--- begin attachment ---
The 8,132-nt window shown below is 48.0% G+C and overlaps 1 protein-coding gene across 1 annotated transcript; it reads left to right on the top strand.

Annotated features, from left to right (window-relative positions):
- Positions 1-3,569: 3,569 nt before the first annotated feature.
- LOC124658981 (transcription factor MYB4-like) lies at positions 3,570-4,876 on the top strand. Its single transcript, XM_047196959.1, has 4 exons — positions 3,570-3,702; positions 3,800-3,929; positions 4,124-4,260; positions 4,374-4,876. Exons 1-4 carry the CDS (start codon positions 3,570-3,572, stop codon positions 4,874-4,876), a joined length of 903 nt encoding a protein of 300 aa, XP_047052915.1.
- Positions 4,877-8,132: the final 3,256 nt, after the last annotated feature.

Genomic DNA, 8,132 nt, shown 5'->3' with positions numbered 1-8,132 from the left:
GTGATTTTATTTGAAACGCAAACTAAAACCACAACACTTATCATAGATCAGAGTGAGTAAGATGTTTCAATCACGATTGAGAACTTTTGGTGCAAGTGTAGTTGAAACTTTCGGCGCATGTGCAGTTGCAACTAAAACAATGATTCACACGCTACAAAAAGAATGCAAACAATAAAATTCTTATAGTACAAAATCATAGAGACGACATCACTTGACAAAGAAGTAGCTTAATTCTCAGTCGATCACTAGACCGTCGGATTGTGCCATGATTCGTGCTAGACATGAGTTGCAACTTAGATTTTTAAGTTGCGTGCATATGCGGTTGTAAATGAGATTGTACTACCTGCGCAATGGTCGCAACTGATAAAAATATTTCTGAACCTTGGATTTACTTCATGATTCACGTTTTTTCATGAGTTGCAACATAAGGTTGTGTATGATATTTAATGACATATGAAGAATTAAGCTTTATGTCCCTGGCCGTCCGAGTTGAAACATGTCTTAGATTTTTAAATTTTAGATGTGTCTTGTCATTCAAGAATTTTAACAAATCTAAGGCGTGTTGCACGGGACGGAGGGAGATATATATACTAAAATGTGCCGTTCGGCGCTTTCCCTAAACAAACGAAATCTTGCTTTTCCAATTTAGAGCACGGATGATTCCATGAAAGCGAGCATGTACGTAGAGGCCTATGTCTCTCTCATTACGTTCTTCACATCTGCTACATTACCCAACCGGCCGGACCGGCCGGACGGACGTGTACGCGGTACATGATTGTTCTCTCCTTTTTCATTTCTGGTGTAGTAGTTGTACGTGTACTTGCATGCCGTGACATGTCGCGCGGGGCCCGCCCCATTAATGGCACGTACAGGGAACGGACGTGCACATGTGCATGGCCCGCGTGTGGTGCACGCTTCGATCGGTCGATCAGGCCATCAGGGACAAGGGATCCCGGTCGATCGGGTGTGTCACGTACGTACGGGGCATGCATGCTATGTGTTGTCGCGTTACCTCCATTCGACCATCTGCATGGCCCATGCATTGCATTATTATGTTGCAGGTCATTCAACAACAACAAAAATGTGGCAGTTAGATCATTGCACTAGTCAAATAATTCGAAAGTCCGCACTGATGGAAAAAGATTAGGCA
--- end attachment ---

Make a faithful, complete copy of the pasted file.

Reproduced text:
The 8,132-nt window shown below is 48.0% G+C and overlaps 1 protein-coding gene across 1 annotated transcript; it reads left to right on the top strand.

Annotated features, from left to right (window-relative positions):
- Positions 1-3,569: 3,569 nt before the first annotated feature.
- LOC124658981 (transcription factor MYB4-like) lies at positions 3,570-4,876 on the top strand. Its single transcript, XM_047196959.1, has 4 exons — positions 3,570-3,702; positions 3,800-3,929; positions 4,124-4,260; positions 4,374-4,876. Exons 1-4 carry the CDS (start codon positions 3,570-3,572, stop codon positions 4,874-4,876), a joined length of 903 nt encoding a protein of 300 aa, XP_047052915.1.
- Positions 4,877-8,132: the final 3,256 nt, after the last annotated feature.

Genomic DNA, 8,132 nt, shown 5'->3' with positions numbered 1-8,132 from the left:
GTGATTTTATTTGAAACGCAAACTAAAACCACAACACTTATCATAGATCAGAGTGAGTAAGATGTTTCAATCACGATTGAGAACTTTTGGTGCAAGTGTAGTTGAAACTTTCGGCGCATGTGCAGTTGCAACTAAAACAATGATTCACACGCTACAAAAAGAATGCAAACAATAAAATTCTTATAGTACAAAATCATAGAGACGACATCACTTGACAAAGAAGTAGCTTAATTCTCAGTCGATCACTAGACCGTCGGATTGTGCCATGATTCGTGCTAGACATGAGTTGCAACTTAGATTTTTAAGTTGCGTGCATATGCGGTTGTAAATGAGATTGTACTACCTGCGCAATGGTCGCAACTGATAAAAATATTTCTGAACCTTGGATTTACTTCATGATTCACGTTTTTTCATGAGTTGCAACATAAGGTTGTGTATGATATTTAATGACATATGAAGAATTAAGCTTTATGTCCCTGGCCGTCCGAGTTGAAACATGTCTTAGATTTTTAAATTTTAGATGTGTCTTGTCATTCAAGAATTTTAACAAATCTAAGGCGTGTTGCACGGGACGGAGGGAGATATATATACTAAAATGTGCCGTTCGGCGCTTTCCCTAAACAAACGAAATCTTGCTTTTCCAATTTAGAGCACGGATGATTCCATGAAAGCGAGCATGTACGTAGAGGCCTATGTCTCTCTCATTACGTTCTTCACATCTGCTACATTACCCAACCGGCCGGACCGGCCGGACGGACGTGTACGCGGTACATGATTGTTCTCTCCTTTTTCATTTCTGGTGTAGTAGTTGTACGTGTACTTGCATGCCGTGACATGTCGCGCGGGGCCCGCCCCATTAATGGCACGTACAGGGAACGGACGTGCACATGTGCATGGCCCGCGTGTGGTGCACGCTTCGATCGGTCGATCAGGCCATCAGGGACAAGGGATCCCGGTCGATCGGGTGTGTCACGTACGTACGGGGCATGCATGCTATGTGTTGTCGCGTTACCTCCATTCGACCATCTGCATGGCCCATGCATTGCATTATTATGTTGCAGGTCATTCAACAACAACAAAAATGTGGCAGTTAGATCATTGCACTAGTCAAATAATTCGAAAGTCCGCACTGATGGAAAAAGATTAGGCA